Ergodic systems

In many dynamical systems, it is possible to choose the coordinates of the system so that the volume (really a ν-dimensional volume) in phase space is invariant. This happens for mechanical systems derived from Newton's laws as long as the coordinates are the position and the momentum and the volume is measured in units of (position) × (momentum). The flow takes points of a subset ''A'' into the points Φ ''t''(''A'') and invariance of the phase space means that : \mathrm (A) = \mathrm ( \Phi^t(A) ). In the Hamiltonian mechanics, Hamiltonian formalism, given a coordinate it is possible to derive the appropriate (generalized) momentum such that the associated volume is preserved by the flow. The volume is said to be computed by the Liouville's theorem (Hamiltonian), Liouville measure. In a Hamiltonian system, not all possible configurations of position and momentum can be reached from an initial condition. Because of energy conservation, only the states with the same energy as the initial condition are accessible. The states with the same energy form an energy shell Ω, a sub-manifold of the phase space. The volume of the energy shell, computed using the Liouville measure, is preserved under evolution. For systems where the volume is preserved by the flow, Poincaré discovered the Poincaré recurrence theorem, recurrence theorem: Assume the phase space has a finite Liouville volume and let ''F'' be a phase space volume-preserving map and ''A'' a subset of the phase space. Then almost every point of ''A'' returns to ''A'' infinitely often. The Poincaré recurrence theorem was used by Ernst Zermelo, Zermelo to object to Ludwig Boltzmann, Boltzmann's derivation of the increase in entropy in a dynamical system of colliding atoms. One of the questions raised by Boltzmann's work was the possible equality between time averages and space averages, what he called the
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. The hypothesis states that the length of time a typical trajectory spends in a region ''A'' is vol(''A'')/vol(Ω). The ergodic hypothesis turned out not to be the essential property needed for the development of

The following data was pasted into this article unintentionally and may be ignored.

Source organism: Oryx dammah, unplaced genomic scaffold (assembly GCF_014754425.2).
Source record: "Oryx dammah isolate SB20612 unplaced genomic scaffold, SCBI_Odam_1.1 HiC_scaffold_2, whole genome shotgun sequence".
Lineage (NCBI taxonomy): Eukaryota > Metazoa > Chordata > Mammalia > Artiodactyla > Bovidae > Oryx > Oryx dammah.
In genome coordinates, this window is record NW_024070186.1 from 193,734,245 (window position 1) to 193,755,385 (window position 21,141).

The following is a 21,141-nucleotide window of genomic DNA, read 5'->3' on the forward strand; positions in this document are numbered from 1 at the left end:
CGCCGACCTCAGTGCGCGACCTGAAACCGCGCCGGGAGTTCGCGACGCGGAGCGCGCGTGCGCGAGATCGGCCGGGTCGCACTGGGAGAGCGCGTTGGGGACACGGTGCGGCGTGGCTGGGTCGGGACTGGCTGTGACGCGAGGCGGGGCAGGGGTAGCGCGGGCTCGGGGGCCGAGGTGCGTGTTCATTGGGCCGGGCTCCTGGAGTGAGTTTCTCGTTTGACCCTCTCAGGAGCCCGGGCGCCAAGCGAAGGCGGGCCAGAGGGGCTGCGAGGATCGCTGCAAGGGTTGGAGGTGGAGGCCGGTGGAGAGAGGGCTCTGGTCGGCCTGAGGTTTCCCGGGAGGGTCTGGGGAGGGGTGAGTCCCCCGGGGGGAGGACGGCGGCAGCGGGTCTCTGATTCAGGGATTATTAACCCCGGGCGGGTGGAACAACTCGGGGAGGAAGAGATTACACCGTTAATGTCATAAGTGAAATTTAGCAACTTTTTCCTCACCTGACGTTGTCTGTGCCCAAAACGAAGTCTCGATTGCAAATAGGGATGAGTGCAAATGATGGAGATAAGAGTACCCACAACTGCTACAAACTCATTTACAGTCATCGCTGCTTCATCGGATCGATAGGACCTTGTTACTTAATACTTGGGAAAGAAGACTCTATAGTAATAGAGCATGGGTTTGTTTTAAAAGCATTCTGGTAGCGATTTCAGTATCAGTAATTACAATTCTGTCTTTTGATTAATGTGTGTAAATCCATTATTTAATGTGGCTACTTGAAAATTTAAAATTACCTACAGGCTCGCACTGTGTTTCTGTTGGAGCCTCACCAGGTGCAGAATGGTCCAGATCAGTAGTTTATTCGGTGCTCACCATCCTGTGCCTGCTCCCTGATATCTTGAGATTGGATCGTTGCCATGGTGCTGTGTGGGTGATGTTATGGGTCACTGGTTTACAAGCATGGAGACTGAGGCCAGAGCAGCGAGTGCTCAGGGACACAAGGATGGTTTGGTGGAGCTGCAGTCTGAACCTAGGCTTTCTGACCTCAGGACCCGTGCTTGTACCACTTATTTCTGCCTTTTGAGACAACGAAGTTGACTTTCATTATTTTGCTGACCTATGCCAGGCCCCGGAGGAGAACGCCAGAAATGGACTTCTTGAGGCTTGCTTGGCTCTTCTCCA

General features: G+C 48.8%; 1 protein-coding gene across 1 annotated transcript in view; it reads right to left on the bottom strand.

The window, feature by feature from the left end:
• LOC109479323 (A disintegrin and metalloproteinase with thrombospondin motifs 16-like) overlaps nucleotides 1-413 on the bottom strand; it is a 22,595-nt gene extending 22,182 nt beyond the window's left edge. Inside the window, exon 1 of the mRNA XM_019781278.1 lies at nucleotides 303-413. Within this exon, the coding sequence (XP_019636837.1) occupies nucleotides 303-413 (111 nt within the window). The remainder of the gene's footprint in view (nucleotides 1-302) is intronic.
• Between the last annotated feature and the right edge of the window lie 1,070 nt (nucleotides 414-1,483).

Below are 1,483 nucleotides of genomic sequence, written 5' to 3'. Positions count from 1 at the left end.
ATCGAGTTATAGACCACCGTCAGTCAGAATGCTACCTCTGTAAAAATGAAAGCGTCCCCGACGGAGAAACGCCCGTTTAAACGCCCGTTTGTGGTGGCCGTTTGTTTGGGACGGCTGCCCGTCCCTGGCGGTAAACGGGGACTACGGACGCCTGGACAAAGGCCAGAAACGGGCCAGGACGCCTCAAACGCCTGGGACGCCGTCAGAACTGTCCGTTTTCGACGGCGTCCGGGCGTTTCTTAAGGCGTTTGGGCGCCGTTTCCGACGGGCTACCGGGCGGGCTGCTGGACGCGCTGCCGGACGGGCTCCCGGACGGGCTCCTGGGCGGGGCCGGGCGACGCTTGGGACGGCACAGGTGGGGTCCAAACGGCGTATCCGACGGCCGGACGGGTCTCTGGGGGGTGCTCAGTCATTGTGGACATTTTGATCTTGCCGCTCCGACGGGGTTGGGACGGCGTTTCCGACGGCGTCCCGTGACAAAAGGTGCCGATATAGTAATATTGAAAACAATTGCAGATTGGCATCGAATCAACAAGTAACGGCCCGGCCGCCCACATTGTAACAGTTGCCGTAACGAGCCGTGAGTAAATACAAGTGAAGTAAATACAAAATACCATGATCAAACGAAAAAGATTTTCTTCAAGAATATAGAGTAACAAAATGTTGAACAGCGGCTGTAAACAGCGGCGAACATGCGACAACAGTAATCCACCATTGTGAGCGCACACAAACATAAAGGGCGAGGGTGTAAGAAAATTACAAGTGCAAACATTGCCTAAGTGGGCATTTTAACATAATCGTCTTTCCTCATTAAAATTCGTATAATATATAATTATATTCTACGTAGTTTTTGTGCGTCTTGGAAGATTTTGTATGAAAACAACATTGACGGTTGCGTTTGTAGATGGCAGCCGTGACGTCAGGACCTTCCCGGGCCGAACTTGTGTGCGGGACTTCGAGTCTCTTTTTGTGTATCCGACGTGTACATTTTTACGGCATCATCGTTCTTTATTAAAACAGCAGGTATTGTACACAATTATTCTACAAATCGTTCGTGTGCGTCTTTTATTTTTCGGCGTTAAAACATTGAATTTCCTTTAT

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and a series of other ergodic-like properties were introduced to capture the relevant aspects of physical systems. Bernard Koopman, Koopman approached the study of ergodic systems by the use of functional analysis. An observable ''a'' is a function that to each point of the phase space associates a number (say instantaneous pressure, or average height). The value of an observable can be computed at another time by using the evolution function φ t. This introduces an operator ''U'' ''t'', the transfer operator, : (U^t a)(x) = a(\Phi^(x)). By studying the spectral properties of the linear operator ''U'' it becomes possible to classify the ergodic properties of Φ ''t''. In using the Koopman approach of considering the action of the flow on an observable function, the finite-dimensional nonlinear problem involving Φ ''t'' gets mapped into an infinite-dimensional linear problem involving ''U''. The Liouville measure restricted to the energy surface Ω is the basis for the averages computed in Statistical mechanics, equilibrium statistical mechanics. An average in time along a trajectory is equivalent to an average in space computed with the Statistical mechanics#Canonical ensemble, Boltzmann factor exp(−β''H''). This idea has been generalized by Sinai, Bowen, and Ruelle (SRB) to a larger class of dynamical systems that includes dissipative systems. SRB measures replace the Boltzmann factor and they are defined on attractors of chaotic systems.